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- A Fool and His Money - 63/63 -

I think I said that I had come at last. She took my other hand in hers and drawing dangerously close to me said:

"I do not expect to be married for at least a year, John."

"I--I congratulate you," I stammered foolishly.

"I have a feeling that it isn't decent for one to marry inside of two years after one has been divorced."

"How is Rosemary?" I murmured.

"You _are_ in love with me, aren't you, John, dear?"

"Goo--good heaven!" I gasped.

"I _know_ you are. That's why I am so sure of myself. Is it asking too much of you to marry me in a year from--"

I haven't the faintest notion how long afterward it was that I asked her what was to become of that poor, unlucky devil, Lord Amberdale.

"He isn't a devil. He's a dear, and he is going to marry a bred-in-the-bone countess next January. You will like him, because he is every bit as much in love with his real countess are you are with a sham one. He is a bird of your feather. And now don't you want to come with me to see Rosemary?"

"Rosemary," I murmured, as in a dream--a luxurious lotus-born dream.

She took my arm and advanced with me into a room adjoining the parlour. As we passed through the door, she suddenly squeezed my arm very tightly and laid her head against my shoulder.

We were in a small sitting-room, confronting Jasper Titus, his wife and his tiny grand-daughter, who was ready for bed.

"You won't have to worry about me any longer, daddy dear," said Aline, her voice suddenly breaking.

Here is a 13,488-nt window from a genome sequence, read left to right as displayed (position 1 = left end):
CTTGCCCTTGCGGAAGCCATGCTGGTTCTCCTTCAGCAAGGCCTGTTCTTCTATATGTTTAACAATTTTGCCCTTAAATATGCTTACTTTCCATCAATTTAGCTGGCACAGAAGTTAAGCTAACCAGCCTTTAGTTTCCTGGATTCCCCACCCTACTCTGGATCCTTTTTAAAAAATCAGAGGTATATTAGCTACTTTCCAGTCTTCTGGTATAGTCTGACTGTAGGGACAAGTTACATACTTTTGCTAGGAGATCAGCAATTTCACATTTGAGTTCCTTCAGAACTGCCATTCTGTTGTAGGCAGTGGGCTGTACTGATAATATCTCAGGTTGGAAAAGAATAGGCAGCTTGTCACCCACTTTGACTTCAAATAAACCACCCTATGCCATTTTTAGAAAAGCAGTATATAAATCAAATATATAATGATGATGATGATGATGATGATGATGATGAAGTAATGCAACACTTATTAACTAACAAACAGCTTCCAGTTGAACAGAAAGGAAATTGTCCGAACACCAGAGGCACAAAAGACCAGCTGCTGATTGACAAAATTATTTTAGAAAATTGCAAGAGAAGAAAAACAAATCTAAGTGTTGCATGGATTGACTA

"Well, I'll be--well, well, well!" cried my late victim of the links. "Is _this_ the way the wind blows?"

I was perfectly dumb. My face was scarlet. My dazzled eyes saw nothing but the fine, aristocratic features of Aline's mother. She was leaning slightly forward in her chair, and a slow but unmistakable joyous smile was creeping into her face.

"Aline!" she cried, and Aline went to her.

Jasper Titus led Rosemary up to me.

"Kiss the gentleman, kiddie," said he huskily, lifting the little one up to me.

She gave a sudden shriek of recognition, and I took her in my arms.

"Ha! ha! ha!" laughed I, without the slightest idea of what I was doing or why I did it. Sometimes I wonder if there has ever been any insanity in our family. I know there have been fools, for I have my Uncle Rilas's word for it.

Mr. Titus picked up the newspaper he had been reading.

"Listen to this, Allie. It will interest you. It says here that our friend Tarnowsy is going to marry that fool of a Cincinnati girl we were talking about the other day. I know her father, but I've never met her mother. Old Bob Thackery has got millions but he's only got one daughter. What a blamed shame!"

* * * * *

It must be perfectly obvious to you, kind reader, that I am going to marry Aline Tarnowsy, in spite of all my professed opposition to marrying a divorcee. I argued the whole matter out with myself, but not until after I was irrevocably committed. She says she needs me. Well, isn't that enough? In fact, I am now trying my best to get her to shorten the probationary period. She has taken off three months, God bless her, but I still hope for a further and more generous reduction--for good behaviour!


A Fool and His Money - 63/63

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